CX3CR1 as a respiratory syncytial virus receptor in pediatric human lung


CX3CR1 is present in the airways of pediatric subjects where it may serve as a receptor for RSV infection. Furthermore, CX3CR1 appears to play a mechanistic role in mediating viral infection of pediatric airway epithelial cells in vitro.

Low levels of CX3CR1 transcript were often, but not always, expressed in both upper (62%) and lower airways (36%) of pediatric subjects. CX3CR1 transcript and protein expression was detected in epithelial cells of normal human pediatric lung tissues. CX3CR1 expression was readily detected on primary cultures of differentiated pediatric/infant human lung epithelial cells. RSV demonstrated preferential infection of CX3CR1-positive cells, and blocking CX3CR1/RSV interaction significantly decreased viral load.

Data on the host factors that contribute to infection of young children by respiratory syncytial virus (RSV) are limited. The human chemokine receptor, CX3CR1, has recently been implicated as an RSV receptor. Here we evaluate a role for CX3CR1 in pediatric lung RSV infections.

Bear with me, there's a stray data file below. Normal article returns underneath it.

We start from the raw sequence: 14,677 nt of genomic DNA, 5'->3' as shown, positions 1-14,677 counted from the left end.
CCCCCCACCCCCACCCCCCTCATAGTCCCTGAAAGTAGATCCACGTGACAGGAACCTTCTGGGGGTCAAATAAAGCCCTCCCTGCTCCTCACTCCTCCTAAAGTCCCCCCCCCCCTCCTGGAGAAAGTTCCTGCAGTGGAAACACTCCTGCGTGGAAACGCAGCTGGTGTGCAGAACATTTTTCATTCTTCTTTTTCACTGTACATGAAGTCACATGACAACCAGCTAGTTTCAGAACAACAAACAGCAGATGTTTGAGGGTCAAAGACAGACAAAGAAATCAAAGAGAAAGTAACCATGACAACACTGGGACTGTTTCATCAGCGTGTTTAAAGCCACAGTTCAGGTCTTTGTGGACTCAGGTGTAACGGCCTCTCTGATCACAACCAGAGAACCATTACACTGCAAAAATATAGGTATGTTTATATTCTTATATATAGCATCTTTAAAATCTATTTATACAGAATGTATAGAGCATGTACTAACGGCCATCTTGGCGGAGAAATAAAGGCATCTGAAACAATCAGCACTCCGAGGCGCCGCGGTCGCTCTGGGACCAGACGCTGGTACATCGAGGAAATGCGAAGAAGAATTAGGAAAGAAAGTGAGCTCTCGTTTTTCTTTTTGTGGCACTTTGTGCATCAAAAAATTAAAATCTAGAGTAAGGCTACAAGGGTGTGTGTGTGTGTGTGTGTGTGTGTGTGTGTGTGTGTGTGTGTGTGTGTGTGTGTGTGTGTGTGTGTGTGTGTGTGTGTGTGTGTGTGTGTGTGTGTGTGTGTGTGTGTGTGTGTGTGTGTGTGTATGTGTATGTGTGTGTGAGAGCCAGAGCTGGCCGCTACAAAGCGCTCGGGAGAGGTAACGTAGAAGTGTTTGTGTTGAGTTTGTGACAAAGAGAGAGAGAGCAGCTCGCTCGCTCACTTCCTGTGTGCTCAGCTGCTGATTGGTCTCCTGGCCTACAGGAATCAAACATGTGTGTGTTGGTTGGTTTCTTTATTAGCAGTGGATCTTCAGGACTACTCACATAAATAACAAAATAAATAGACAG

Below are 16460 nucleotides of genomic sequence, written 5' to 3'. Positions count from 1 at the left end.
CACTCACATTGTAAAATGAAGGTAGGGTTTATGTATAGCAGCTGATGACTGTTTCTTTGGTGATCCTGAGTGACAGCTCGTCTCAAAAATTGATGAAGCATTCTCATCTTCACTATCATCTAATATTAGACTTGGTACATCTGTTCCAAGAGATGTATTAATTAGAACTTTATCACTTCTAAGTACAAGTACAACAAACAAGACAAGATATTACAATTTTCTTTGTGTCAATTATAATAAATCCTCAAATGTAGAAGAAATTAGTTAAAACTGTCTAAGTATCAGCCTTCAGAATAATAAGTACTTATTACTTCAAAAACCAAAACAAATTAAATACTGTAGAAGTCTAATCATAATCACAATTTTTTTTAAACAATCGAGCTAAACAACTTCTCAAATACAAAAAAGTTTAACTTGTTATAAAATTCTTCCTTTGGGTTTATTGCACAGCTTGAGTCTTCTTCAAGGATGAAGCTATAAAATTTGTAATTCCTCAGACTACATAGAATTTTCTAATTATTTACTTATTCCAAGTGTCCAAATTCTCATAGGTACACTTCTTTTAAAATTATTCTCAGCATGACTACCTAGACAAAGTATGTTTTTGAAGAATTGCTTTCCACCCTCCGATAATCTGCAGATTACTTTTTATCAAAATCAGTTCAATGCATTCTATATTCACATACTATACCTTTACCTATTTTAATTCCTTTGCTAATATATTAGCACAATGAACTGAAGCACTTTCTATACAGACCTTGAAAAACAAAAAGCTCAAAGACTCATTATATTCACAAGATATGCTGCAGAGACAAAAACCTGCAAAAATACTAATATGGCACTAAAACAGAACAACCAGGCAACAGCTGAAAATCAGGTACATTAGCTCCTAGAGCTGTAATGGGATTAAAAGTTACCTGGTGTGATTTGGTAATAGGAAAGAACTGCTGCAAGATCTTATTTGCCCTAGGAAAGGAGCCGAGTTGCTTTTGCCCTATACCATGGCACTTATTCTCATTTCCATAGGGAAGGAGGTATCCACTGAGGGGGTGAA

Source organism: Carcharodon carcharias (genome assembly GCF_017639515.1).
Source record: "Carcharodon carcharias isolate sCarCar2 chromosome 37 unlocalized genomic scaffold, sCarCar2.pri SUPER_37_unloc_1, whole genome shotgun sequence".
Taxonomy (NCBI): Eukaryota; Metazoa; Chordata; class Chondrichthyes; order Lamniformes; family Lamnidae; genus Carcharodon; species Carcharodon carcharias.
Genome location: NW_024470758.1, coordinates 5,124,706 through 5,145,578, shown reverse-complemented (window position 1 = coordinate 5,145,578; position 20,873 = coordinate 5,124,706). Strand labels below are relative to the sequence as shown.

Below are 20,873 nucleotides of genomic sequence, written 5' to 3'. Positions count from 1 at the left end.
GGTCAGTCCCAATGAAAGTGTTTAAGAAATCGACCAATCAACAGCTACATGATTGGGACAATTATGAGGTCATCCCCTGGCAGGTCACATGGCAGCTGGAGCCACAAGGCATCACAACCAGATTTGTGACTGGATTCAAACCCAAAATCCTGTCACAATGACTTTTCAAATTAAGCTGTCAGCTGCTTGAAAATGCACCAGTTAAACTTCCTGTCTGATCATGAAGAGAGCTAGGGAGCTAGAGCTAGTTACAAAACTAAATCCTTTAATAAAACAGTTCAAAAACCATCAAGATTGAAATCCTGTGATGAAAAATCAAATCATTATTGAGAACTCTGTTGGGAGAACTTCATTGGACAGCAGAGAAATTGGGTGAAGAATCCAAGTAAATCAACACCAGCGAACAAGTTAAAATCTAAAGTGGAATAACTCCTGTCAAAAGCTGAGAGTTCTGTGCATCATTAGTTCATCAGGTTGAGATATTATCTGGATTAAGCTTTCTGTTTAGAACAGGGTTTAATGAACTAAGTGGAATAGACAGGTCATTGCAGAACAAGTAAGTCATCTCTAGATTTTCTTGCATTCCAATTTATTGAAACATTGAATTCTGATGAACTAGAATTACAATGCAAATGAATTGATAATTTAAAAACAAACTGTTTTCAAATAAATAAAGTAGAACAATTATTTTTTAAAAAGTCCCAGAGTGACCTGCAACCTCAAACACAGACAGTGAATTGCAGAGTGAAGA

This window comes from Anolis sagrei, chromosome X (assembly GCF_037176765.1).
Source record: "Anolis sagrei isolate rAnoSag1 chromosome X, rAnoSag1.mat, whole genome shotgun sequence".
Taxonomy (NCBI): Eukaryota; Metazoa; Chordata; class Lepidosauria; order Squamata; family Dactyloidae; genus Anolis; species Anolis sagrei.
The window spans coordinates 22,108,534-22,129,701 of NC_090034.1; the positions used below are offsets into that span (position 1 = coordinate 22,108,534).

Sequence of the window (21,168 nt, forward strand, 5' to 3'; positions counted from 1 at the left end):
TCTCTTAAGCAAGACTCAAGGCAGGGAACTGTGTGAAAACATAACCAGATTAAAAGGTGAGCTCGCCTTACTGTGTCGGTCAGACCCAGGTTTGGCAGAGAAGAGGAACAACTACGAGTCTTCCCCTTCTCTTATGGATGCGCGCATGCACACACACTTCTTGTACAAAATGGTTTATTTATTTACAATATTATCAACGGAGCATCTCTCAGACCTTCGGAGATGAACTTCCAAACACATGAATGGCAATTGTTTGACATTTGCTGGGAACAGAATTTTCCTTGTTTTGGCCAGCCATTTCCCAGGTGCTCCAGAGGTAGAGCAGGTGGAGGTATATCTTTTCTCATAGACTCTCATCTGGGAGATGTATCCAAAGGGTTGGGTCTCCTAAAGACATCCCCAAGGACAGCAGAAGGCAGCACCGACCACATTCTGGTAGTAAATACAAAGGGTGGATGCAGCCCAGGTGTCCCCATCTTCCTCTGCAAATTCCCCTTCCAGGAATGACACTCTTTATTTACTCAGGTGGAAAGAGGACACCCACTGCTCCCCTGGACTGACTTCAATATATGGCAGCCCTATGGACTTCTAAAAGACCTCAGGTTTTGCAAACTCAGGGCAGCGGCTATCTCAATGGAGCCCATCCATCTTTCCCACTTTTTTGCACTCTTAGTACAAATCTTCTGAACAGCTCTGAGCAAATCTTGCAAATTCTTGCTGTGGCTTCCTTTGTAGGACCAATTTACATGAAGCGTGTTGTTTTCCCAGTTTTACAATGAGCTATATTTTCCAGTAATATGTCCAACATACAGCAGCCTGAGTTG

CX3CR1 transcript levels in the upper and lower pediatric airways were assessed. Tissue localization and cell-specific expression was confirmed using in situ hybridization and immunohistochemistry. The role of CX3CR1 in RSV infection was also investigated using a novel physiological model of pediatric epithelial cells.

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